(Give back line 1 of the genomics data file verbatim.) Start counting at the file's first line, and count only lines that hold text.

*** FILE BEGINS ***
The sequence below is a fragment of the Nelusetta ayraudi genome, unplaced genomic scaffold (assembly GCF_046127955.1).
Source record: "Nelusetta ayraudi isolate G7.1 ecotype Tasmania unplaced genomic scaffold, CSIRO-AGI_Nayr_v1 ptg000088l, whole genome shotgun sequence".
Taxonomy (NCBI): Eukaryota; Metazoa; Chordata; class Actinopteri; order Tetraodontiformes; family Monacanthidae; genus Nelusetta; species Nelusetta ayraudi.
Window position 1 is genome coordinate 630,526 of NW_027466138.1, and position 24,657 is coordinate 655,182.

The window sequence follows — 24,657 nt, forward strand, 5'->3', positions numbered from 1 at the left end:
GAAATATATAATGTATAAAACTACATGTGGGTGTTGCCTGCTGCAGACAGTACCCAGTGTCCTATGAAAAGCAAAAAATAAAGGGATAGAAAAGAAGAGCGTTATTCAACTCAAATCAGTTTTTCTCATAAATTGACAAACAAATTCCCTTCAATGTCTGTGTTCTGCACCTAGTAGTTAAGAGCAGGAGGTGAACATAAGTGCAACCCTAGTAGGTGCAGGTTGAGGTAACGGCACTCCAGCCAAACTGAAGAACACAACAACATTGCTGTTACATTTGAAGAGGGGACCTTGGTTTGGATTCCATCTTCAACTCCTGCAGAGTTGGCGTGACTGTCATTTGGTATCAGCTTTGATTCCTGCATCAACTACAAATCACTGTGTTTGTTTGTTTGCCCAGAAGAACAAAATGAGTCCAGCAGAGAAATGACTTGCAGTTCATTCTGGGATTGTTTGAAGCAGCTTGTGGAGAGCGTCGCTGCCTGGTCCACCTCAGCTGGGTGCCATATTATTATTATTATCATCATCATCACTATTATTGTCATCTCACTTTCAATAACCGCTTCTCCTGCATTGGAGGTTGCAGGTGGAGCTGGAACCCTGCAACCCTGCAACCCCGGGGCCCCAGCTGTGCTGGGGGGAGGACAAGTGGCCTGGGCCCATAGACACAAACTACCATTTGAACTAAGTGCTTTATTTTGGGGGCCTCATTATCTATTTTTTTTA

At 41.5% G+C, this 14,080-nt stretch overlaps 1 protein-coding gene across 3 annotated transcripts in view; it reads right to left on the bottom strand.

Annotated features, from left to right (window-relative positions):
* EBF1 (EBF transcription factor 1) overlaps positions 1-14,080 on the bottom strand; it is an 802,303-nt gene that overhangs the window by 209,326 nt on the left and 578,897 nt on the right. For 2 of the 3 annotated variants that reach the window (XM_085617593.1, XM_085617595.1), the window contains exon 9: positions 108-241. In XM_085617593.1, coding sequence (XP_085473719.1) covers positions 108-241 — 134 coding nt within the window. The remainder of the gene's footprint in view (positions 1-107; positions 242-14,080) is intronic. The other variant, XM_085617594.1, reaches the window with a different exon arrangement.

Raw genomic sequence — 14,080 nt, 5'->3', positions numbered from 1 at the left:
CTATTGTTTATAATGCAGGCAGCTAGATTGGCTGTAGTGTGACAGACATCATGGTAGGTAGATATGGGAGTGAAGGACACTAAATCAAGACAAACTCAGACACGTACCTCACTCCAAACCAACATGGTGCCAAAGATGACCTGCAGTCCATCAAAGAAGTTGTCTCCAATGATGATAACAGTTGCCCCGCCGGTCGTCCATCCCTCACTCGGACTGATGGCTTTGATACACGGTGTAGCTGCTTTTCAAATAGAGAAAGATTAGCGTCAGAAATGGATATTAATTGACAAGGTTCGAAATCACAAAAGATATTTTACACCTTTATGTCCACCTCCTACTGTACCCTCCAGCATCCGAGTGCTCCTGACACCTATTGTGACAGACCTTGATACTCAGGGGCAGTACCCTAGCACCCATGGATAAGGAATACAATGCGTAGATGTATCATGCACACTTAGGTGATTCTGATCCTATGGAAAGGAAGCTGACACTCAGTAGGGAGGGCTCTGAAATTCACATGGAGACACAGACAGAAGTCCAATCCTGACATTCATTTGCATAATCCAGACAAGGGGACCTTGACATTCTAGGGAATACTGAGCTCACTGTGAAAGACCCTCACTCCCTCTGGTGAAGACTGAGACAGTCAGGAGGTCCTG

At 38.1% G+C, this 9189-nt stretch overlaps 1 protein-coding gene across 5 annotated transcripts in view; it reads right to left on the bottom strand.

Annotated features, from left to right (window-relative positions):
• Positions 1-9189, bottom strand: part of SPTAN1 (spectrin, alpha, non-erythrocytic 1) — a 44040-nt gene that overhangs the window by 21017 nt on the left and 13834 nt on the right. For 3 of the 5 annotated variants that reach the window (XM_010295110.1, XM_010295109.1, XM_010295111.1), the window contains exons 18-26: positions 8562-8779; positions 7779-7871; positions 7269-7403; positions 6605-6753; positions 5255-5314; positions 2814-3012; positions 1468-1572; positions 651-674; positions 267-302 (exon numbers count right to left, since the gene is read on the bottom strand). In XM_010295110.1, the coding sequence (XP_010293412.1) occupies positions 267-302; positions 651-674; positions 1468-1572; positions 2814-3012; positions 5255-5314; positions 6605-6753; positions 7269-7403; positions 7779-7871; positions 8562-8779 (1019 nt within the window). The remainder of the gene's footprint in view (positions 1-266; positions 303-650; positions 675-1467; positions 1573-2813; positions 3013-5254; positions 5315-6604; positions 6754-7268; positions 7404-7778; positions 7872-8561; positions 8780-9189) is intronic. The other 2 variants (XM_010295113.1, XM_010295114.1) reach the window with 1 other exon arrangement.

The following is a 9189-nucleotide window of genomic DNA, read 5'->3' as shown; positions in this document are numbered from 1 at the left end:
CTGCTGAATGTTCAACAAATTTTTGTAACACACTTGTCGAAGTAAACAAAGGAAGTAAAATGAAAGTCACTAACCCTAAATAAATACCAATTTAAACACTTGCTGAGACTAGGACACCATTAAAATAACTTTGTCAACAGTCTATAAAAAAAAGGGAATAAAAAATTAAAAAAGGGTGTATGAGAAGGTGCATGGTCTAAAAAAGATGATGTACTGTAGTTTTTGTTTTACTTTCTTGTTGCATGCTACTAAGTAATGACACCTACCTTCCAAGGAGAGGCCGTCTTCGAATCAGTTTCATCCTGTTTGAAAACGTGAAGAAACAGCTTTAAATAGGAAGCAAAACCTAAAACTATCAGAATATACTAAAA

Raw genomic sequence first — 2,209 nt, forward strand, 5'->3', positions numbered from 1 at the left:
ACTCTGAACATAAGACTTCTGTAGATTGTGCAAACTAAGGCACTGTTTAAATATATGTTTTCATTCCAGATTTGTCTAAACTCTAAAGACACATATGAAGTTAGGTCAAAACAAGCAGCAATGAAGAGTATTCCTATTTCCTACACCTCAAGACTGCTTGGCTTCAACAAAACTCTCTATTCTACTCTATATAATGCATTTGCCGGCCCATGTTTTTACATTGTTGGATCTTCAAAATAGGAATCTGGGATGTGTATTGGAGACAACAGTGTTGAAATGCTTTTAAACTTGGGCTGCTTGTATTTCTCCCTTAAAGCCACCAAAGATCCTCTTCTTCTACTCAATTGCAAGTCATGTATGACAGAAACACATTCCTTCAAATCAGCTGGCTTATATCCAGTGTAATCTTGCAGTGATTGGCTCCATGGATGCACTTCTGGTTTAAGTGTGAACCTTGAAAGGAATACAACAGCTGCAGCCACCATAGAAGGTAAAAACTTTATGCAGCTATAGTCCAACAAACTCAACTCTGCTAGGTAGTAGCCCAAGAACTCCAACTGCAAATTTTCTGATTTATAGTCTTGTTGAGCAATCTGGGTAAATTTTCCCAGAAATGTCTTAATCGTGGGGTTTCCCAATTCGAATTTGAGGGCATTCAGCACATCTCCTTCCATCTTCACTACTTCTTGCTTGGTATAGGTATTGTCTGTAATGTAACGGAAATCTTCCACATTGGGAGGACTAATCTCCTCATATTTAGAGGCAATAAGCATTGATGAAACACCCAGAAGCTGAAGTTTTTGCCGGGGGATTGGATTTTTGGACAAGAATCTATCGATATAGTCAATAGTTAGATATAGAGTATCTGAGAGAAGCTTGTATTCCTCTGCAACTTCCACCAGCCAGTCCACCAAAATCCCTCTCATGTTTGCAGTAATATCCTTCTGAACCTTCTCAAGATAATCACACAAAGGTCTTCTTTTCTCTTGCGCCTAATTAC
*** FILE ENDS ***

The sequence below is a fragment of the Nelusetta ayraudi genome, unplaced genomic scaffold (assembly GCF_046127955.1).